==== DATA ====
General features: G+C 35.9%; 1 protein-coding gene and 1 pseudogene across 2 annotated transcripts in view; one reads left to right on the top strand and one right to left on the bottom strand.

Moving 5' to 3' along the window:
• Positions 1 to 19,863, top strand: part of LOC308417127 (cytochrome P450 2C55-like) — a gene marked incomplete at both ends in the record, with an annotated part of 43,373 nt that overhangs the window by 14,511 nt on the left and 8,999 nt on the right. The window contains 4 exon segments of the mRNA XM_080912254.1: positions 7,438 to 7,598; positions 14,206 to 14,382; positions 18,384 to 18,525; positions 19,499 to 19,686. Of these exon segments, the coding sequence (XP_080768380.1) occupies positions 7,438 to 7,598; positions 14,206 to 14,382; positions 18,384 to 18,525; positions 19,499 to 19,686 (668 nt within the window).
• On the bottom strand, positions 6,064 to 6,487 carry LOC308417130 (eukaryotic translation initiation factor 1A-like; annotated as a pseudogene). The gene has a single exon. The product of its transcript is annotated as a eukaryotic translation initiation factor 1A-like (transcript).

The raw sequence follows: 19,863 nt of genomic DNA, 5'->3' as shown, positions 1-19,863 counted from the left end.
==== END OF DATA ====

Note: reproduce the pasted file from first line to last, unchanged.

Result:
General features: G+C 35.9%; 1 protein-coding gene and 1 pseudogene across 2 annotated transcripts in view; one reads left to right on the top strand and one right to left on the bottom strand.

Moving 5' to 3' along the window:
• Positions 1 to 19,863, top strand: part of LOC308417127 (cytochrome P450 2C55-like) — a gene marked incomplete at both ends in the record, with an annotated part of 43,373 nt that overhangs the window by 14,511 nt on the left and 8,999 nt on the right. The window contains 4 exon segments of the mRNA XM_080912254.1: positions 7,438 to 7,598; positions 14,206 to 14,382; positions 18,384 to 18,525; positions 19,499 to 19,686. Of these exon segments, the coding sequence (XP_080768380.1) occupies positions 7,438 to 7,598; positions 14,206 to 14,382; positions 18,384 to 18,525; positions 19,499 to 19,686 (668 nt within the window).
• On the bottom strand, positions 6,064 to 6,487 carry LOC308417130 (eukaryotic translation initiation factor 1A-like; annotated as a pseudogene). The gene has a single exon. The product of its transcript is annotated as a eukaryotic translation initiation factor 1A-like (transcript).

The raw sequence follows: 19,863 nt of genomic DNA, 5'->3' as shown, positions 1-19,863 counted from the left end.